The fear-of-failure girl who left home nearly eight months ago has been replaced with a new woman—a woman who holds butcher knife in hand, chicken head in the other and with a few chops, kills something inside of her while simultaneously procuring dinner for the day.
A dramatic way to say that I killed my first chicken this week, and I feel like I’ve reached a whole new level with the upsetting skills I can add to my resume. I’ll just put it down along with the rest of this week’s happenings: helping pop a live worm out of a sack on Pilot’s tummy, using the snakebite kit to pull venom out of the foot of a struggling child and cleaning out the gaping head wound of a squalling infant.
In reality, I helped hold Pilot for Cara to work on the sack, Tori had to finish using the syringe and Cara helped push the wound together while I applied medicine.
But I really did kill the chicken myself.
So there’s that.
This week I’ve re-evaluated my schedule with the children to try to incorporate new ideas for activities. Now that we have a set schedule of teaching bible stories, verses and songs four days a week (one day being Sunday School), I feel more freedom to minister to other physical needs of the children. Before when I didn’t have a translator to help me teach, I felt like some humanistic philanthropist who was helping with all the material needs while neglecting the spiritual needs of the children, which is ultimately unhelpful.
Because Tori has been so busy and passed Ziwasungu to Gabe as his responsibility, I’ve stopped going on Fridays and Wednesdays, so I have more time with my children. Friday I tried to combine bathing day and washing and sewing clothes for the first time and it went so well. About 20 children bathed, and I washed about 15 shirts, sewed three or four and even put the coveted “mafuta” (oil, but they meant body lotion) on a dozen plus little black arms and chests. Spirits were high, and everyone played nicely with Pilot and shared the books. There was a nice breeze and occasionally I’d hear the kids singing the little worship songs we’ve been teaching them. More heart fullness on my end and lots of thankfulness for Jesus’s faithfulness even when I have no clue what I’m doing.
I decided this past week that I had to do something about Alberti’s shirt situation. His old one had fallen apart ten times over and he’d taken to wearing his dirty school shirt (that he doesn’t use for school anymore, since he’s been so sick he’s been home). Just when I was praying and thinking about the social politics of giving a shirt to one child and not another, what do I see but Alberti in a brand new shirt… two days in a row. He looked so handsome and happy, I of course, got all teary and sappy. Hillary said that she thinks because I’m putting so much love and energy into him his parents now believe they have a reason too. Whether or not that’s true, I pray I’ll see more of it in for my children. It’s better long-term for their parents to fulfill the roles that I’m only able to temporarily function in. I wish I’d stolen a picture for you all, because he really is such a handsome little boy.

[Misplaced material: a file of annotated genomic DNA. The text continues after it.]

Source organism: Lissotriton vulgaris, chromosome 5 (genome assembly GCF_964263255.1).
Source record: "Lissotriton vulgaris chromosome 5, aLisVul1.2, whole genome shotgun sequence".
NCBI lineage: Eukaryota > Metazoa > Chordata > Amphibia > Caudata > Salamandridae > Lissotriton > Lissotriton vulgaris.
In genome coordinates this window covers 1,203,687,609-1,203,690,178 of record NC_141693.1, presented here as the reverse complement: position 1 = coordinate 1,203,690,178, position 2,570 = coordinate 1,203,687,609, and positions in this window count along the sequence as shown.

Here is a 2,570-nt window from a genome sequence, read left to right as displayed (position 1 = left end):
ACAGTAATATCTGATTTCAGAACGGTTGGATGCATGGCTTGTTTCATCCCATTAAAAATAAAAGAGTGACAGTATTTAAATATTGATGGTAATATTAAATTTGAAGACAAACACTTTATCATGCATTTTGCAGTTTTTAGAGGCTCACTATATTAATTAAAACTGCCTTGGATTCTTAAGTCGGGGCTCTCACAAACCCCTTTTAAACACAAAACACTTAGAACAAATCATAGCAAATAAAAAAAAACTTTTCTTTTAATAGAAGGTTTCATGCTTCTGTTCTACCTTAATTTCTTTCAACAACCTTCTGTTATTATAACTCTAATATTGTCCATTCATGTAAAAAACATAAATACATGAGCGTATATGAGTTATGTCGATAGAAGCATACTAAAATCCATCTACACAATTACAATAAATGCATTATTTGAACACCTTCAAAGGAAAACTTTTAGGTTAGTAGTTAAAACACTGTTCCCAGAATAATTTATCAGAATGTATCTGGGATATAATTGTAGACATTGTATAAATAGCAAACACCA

We had my favorite story time so far this week. About 23 children came and actually listened (!!), with great interest, to the story of Shadrach, Meshach and Abednego in the fiery furnace. I’ve been pairing stories with Hebrews 13:5 to show how God fulfills His promises to us, to never leave us, even when all kinds of bad things happen. To see the faces of some of my shepherd boys light up when they played the drums during our song time or the smiles they gave me as they answered the questions… I about died.
More excitements: Pepino, Moses and Hedis, three little guys in the 10 to 12 range who have consistently acted too cool for me and been very grouchy towards me have begun to soften. They smile at me now and go out of their way to help me around the house. Pepino and Hedis were the first of my boys to bathe on Friday and in turn, helped all the other little ones for me, with shy smiles for me… but not too smiley, because that wouldn’t be cool. But it’s enough. I see it. Oh Love that will not let me go, You have triumphed yet again.
Further surprises that caused more sappiness were present this past Sunday morning. I was sick in bed (occasionally my stomach just freaks out over whatever and I spend the day laying in bed and running to the choo). I had our translator Pastor Albert and Hillary all set to teach Sunday school for me, and I wasn’t anticipating a large turnout. Few of my village babies come to church on Sunday for whatever reasons, but we’d invited them to come at 8 am Sunday for another story time. As I laid in bed, I bolted up in disbelief because I heard Gasipa’s voice right at 7:55. (I’m to the point where I can recognize my kids voices from inside the house, and Gasipa’s especially because it’s so deep and commanding for a little guy). I peaked out the window and sure enough, there he was, with Issaci and about ten other village kids. I was so excited and so proud of them and as I lay in my bed hearing them sing our worship songs and Gasipa thumping enthusiastically on the little goatskin drum, I felt that fullness again and was bursting with thankfulness. Slowly, slowly, I see little hearts turning. It makes everything worth it—the worms, the snakes in the house, the cultural confusion, the regularly scheduled stomach problems… all of it is worth it to see my little babies soften towards God and who He is.